Several US states are trying to prevent handwriting from going extinct as classrooms increasingly swap pen and paper for tablets and computers.

The US government removed the skill from the core curriculum in 2010 due to claims it was time-consuming and would not be useful in the age of technology, which meant schools could instead focus on typing classes.

Handwriting is considered a fine motor skill that stimulates and challenges the brain. Still, with schools turning to technology instead, some teachers are complaining students can barely hold a pencil but can swipe and double-click on their devices.


Students with learning disabilities, such as dysgraphia, when children can read but have trouble writing letters, can also be affected because methods of overcoming the disability require them to practice writing by hand.

Previous studies have revealed that IQ scores have dropped for the first time in a century, indicating that technology could be to blame.

Teachers, parents, and experts who spoke to said they were seeing children and young adults who don’t know how to sign their names or read cursive.

New legislative bills have been passed in states like California and New York, requiring students aged six to 12 to learn cursive writing. However, others are still advancing in the state legislature, and some, including Colorado, New Mexico, and Nevada, are hesitant to revert.

‘I wish [students] would learn how to write in cursive,’ Tracy Bendish, an ABA autism therapist for Jefferson Public Schools told

‘But it is like the telephone on the wall,’ she said. ‘Less and less used and then not there anymore.’

There is a big educational disparity between schools that readily access gadgets and those that don’t, causing the digital divide.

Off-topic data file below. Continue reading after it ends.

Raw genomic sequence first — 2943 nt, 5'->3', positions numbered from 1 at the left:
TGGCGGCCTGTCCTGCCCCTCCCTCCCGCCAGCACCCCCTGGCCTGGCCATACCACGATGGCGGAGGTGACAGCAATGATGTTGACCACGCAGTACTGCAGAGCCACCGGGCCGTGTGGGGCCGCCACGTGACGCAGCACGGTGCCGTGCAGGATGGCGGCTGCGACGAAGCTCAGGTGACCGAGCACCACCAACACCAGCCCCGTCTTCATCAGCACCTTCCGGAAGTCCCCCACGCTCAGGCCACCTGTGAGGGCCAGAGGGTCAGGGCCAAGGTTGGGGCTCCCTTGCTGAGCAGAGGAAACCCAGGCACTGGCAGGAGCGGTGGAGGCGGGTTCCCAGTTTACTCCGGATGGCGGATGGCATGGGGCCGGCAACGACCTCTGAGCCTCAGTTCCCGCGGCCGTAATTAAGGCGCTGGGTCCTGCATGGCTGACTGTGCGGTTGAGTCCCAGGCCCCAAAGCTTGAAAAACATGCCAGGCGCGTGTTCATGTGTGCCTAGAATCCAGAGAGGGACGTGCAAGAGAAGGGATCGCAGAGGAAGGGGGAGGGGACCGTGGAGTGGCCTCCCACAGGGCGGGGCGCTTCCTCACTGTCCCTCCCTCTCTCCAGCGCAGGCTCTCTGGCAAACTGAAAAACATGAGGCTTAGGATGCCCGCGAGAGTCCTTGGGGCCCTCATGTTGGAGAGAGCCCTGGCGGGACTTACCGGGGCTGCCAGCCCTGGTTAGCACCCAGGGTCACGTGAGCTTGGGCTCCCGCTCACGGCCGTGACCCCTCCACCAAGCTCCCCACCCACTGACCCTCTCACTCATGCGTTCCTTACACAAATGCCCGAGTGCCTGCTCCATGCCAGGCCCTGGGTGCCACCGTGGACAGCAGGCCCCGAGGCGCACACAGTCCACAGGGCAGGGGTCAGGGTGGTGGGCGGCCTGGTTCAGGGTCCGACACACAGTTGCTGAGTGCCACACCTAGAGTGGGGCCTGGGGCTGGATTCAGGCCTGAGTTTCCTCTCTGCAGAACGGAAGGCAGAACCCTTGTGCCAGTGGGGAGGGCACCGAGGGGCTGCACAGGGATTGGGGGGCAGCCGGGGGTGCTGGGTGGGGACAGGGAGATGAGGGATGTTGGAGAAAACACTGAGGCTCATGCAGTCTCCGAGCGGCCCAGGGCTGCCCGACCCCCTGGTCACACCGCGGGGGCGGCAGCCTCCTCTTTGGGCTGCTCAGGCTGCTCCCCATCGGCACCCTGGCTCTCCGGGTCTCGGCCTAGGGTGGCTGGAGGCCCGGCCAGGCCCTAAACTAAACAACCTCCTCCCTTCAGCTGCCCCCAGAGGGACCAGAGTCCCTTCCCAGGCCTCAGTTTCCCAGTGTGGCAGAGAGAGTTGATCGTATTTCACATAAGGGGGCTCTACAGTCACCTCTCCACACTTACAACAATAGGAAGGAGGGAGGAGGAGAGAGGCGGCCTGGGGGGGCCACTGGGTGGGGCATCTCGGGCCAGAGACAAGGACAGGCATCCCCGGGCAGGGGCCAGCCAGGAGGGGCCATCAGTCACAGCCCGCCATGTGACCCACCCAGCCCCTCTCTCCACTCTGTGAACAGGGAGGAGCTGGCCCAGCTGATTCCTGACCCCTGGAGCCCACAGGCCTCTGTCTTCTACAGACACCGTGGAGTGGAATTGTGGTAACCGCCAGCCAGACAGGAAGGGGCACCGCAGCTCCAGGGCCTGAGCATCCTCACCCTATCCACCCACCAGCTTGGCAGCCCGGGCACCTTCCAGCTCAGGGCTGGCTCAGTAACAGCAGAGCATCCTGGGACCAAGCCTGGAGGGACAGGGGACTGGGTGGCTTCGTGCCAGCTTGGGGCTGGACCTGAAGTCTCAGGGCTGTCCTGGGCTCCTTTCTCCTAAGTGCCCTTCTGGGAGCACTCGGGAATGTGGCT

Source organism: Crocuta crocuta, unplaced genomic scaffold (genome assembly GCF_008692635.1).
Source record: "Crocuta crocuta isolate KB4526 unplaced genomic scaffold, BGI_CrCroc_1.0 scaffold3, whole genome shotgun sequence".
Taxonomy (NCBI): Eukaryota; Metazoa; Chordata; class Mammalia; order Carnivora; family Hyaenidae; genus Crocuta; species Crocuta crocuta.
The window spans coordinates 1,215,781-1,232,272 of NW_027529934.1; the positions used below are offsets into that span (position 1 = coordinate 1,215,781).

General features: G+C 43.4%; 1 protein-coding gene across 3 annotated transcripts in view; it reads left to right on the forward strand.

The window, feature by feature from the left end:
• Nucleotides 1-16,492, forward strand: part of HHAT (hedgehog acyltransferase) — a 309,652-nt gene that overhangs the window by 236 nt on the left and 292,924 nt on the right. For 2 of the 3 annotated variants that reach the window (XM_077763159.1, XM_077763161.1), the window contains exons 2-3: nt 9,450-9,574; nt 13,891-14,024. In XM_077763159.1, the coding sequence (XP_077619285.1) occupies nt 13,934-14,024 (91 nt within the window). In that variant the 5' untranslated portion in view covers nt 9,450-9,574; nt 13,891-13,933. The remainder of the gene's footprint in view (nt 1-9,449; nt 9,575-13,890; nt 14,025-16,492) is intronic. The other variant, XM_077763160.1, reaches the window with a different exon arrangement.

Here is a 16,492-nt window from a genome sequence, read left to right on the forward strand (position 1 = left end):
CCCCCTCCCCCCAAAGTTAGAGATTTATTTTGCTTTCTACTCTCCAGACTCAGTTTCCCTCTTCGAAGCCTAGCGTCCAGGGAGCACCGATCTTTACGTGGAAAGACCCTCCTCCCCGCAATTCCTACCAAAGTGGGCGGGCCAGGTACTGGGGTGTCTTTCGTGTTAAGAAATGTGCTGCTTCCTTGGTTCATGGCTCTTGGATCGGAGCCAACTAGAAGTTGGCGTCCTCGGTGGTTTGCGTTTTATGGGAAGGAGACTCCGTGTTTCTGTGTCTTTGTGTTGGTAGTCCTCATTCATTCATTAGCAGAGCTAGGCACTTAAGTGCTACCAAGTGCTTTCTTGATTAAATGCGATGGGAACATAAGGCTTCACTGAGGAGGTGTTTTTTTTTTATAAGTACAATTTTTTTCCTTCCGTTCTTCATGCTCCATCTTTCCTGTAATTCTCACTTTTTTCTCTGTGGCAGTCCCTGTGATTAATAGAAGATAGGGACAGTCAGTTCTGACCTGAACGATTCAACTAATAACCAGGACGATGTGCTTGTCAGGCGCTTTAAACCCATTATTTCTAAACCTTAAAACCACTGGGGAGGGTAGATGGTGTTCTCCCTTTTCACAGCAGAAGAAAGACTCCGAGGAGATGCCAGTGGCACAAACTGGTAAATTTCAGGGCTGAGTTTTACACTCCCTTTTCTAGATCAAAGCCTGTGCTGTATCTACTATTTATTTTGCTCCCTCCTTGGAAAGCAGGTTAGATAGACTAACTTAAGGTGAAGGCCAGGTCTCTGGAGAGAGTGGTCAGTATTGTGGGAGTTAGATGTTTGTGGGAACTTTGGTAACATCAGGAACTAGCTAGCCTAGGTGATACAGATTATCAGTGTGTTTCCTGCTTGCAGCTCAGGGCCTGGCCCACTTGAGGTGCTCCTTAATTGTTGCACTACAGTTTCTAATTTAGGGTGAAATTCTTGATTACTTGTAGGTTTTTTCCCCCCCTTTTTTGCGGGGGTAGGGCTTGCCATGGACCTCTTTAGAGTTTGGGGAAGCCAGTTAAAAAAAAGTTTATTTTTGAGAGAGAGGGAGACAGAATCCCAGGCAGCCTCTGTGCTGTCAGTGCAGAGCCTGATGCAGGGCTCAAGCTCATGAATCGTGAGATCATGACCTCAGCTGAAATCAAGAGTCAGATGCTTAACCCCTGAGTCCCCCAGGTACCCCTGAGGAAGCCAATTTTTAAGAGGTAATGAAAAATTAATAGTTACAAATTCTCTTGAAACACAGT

Students with better access to technology will have better educational success than those without, which is particularly concerning as more teachers turn to technology in their courses.

‘The digital divide has affected individual students in the same school as well as groups of students across districts, lowering the academic outcomes of low-income, underserved students and districts,’ according to American University.

Last year, researchers at the University of Oregon and Northwestern reported that IQ scores had dropped because technology shortens attention spans and decreases the need to think deeply.

Experts have been urging governments and school administrators to restore handwriting in schools, citing sixth graders who have trouble holding a pencil but can easily use digital devices.

Dr. Lori Koerner, the assistant superintendent for the Riverhead Central School District in New York, told that cursive is essential for elementary and middle schoolers.

‘Though technology has its benefits, children need to be able to read cursive in the event a document is presented to them along their journey.

‘They most certainly, at the very least, need to know how to sign their name,’ Koerner said.

‘I have encountered too many secondary students and employment candidates who cannot sign documents relative to their onboarding process.’

Teachers and coworkers continue to struggle with ineligible handwriting. A 2021 survey conducted by OnePoll on behalf of Bic USA Inc. found that 45 percent of Americans struggle to read their own handwriting, while a shocking 70 percent reported that they have trouble reading notes or reports from their coworkers.

Some people have expressed similar views, saying that signing important documents will become a stressful practice without the ability to write cursive.

‘My 20-year-old granddaughter struggles to sign a check,’ said Kimberly Jacovino of Monroe, Connecticut.

‘It is very important and should be brought back to all schools,’ she added.

In the wake of turning to keyboarding instead of writing by hand, educators found students’ IQ levels are shrinking and placed the blame on technology in the classroom, Psychology Today reported.


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